The federal government began taxing marijuana in 1937 after Harry Anslinger, commissioner of the Federal Bureau of Narcotics, testified to a Congressional committee that smoking marijuana “produces in it users insanity, criminality and death.” H.R. 6385, The Marihuana Tax Act, regulated the importation, cultivation, possession and/or distribution of cannabis and placed a tax on its sale. Moses Baca and Samuel Caldwell, arrested in Denver for possession and dealing, respectively, were the first in the nation to be convicted for failure pay the tax. During WWII, the US Department of Agriculture and the Army urged farmers to grow hemp for fiber and issued tax stamps to sellers to limit access to the drug. States sold their own tax stamps, some of which are highly sought after by stamp collectors. In 1969 in Timothy Leary v. United States, part of the Marihuana Tax Act was ruled unconstitutional as a violation of the Fifth Amendment, since a person seeking the tax stamp would have to self incriminate. In response, Congress passed the Controlled Substances Act in 1971, which repealed the 1937 drug tax. Marijuana today is treated as an illegal substance under federal law, but illegal drugs are no longer taxable.
With thanks to Roger Catlin, Smithsonian Magazine.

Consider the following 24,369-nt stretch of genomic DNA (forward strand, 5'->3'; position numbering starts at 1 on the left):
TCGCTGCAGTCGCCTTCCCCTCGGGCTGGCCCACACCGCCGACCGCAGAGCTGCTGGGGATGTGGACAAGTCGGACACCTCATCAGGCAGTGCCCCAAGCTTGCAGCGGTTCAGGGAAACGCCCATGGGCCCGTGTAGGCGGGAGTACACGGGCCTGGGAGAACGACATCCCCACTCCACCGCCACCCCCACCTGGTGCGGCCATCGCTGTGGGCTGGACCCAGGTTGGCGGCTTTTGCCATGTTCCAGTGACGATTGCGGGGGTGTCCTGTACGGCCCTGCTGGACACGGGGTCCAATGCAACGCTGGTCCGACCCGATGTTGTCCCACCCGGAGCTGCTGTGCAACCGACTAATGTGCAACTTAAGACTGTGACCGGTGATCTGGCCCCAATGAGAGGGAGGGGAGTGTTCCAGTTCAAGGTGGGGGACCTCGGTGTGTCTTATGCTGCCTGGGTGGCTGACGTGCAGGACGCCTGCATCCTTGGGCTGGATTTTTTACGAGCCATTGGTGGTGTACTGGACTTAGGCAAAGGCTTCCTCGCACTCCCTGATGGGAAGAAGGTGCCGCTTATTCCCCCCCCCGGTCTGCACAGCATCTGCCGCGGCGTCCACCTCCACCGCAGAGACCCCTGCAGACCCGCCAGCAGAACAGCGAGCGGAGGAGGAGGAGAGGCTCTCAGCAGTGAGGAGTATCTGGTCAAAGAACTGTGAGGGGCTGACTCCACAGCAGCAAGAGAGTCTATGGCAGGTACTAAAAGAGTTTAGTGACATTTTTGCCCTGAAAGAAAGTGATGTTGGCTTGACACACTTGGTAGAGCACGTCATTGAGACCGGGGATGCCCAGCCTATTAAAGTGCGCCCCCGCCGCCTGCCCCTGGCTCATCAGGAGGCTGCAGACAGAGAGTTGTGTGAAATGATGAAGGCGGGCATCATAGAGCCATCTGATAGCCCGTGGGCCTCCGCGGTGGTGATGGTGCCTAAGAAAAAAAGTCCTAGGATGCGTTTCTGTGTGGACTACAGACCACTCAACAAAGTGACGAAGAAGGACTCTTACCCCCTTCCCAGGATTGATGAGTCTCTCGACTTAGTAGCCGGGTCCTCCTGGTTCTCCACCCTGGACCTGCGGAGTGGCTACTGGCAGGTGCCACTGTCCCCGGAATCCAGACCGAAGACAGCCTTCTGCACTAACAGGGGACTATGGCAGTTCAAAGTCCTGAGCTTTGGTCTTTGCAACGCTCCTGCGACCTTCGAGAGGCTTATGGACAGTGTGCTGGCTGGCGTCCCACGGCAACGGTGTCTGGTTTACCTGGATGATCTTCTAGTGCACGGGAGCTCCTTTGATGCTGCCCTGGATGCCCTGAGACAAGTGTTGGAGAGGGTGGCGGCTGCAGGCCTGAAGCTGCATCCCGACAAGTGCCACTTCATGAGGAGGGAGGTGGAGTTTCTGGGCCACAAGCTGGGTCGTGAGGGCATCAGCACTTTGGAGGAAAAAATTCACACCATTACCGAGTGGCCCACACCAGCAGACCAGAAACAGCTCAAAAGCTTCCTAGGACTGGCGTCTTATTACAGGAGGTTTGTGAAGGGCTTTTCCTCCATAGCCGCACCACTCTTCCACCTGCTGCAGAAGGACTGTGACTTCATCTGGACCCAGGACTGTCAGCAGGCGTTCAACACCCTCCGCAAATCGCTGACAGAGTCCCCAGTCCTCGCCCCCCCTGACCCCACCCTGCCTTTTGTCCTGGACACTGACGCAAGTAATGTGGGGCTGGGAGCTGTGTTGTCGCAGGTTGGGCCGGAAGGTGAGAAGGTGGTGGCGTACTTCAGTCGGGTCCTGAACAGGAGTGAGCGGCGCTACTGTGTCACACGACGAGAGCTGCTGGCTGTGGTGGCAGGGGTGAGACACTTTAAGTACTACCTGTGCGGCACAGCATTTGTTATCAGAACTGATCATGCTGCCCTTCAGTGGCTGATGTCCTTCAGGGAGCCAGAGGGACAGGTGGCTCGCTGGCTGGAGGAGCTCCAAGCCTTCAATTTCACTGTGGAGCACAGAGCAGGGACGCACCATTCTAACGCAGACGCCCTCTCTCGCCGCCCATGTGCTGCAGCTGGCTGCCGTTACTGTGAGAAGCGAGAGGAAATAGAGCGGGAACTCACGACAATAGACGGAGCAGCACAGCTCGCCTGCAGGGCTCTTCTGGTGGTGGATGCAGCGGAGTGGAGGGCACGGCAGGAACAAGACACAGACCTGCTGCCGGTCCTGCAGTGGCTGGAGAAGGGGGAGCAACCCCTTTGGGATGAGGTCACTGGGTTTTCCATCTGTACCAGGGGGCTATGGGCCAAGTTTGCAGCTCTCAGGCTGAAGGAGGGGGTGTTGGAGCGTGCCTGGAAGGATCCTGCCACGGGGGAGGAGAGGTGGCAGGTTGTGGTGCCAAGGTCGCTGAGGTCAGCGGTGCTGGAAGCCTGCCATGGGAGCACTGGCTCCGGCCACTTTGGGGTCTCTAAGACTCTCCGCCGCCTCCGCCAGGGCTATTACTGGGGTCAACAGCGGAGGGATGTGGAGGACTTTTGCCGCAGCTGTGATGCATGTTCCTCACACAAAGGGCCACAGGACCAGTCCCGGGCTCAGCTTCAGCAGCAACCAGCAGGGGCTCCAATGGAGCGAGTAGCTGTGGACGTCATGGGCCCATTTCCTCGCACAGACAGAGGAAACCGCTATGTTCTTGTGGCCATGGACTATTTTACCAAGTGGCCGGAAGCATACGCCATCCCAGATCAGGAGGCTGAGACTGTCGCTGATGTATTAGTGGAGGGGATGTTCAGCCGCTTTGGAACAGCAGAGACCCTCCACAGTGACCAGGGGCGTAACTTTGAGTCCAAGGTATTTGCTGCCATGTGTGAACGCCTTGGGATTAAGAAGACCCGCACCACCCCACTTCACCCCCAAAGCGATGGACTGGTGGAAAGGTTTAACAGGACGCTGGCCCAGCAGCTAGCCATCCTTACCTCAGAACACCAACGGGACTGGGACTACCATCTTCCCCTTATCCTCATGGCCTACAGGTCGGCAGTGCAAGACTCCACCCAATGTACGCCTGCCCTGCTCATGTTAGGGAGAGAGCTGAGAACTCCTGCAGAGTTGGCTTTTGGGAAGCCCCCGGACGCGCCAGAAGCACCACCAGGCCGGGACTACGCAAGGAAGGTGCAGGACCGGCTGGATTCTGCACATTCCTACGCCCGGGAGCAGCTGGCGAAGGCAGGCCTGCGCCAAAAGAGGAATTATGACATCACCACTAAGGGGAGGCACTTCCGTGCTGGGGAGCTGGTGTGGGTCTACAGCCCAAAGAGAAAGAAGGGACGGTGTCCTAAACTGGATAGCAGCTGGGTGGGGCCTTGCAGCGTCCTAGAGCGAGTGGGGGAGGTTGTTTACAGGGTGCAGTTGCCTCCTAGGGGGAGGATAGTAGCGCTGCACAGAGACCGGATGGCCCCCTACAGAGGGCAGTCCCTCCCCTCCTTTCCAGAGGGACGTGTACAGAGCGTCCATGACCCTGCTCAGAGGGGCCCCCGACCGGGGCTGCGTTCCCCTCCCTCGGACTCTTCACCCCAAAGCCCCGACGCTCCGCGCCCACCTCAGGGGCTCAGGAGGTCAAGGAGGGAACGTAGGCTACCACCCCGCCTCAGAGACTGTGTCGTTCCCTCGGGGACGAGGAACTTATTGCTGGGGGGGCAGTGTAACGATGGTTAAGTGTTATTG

View the trailer of the 1936 film, Reefer Madness (1:30 minutes)

Susan Ives is communications director for the Living New Deal and editor of the Living New Deal newsletter.

Favorite New Deal Site: An Outhouse for the Ages

Tell Us About Your Favorite New Deal Site

Send us a first-person story of 100 (or so) words describing the site and why you chose it. Submissions will appear in future issues of The Fireside! Be sure to include a photo (with photo credit). Send to [email protected]. Thanks!

An Outhouse for the Ages

Guernsey State Park, Wyoming | Photo by Pete Tannen

After reading about the “Million Dollar Privy” in Guernsey State Park, I had to see it for myself. The park surrounds the Guernsey Reservoir on the North Platte River in southeast Wyoming and is part of an extensive National Historic Landmark District for its design history and construction. The CCC labored at the park from 1934-1937. Its work includes hiking trails, campgrounds and stone buildings considered some of the best CCC structures in the West. My favorite is a massive stone outhouse that received its nickname because it took a long time to build and cost a lot of money…for an outhouse. Stone buttresses outside look like they could withstand a major tornado and huge timbers frame the stalls inside.
— Pete Tannen, San Francisco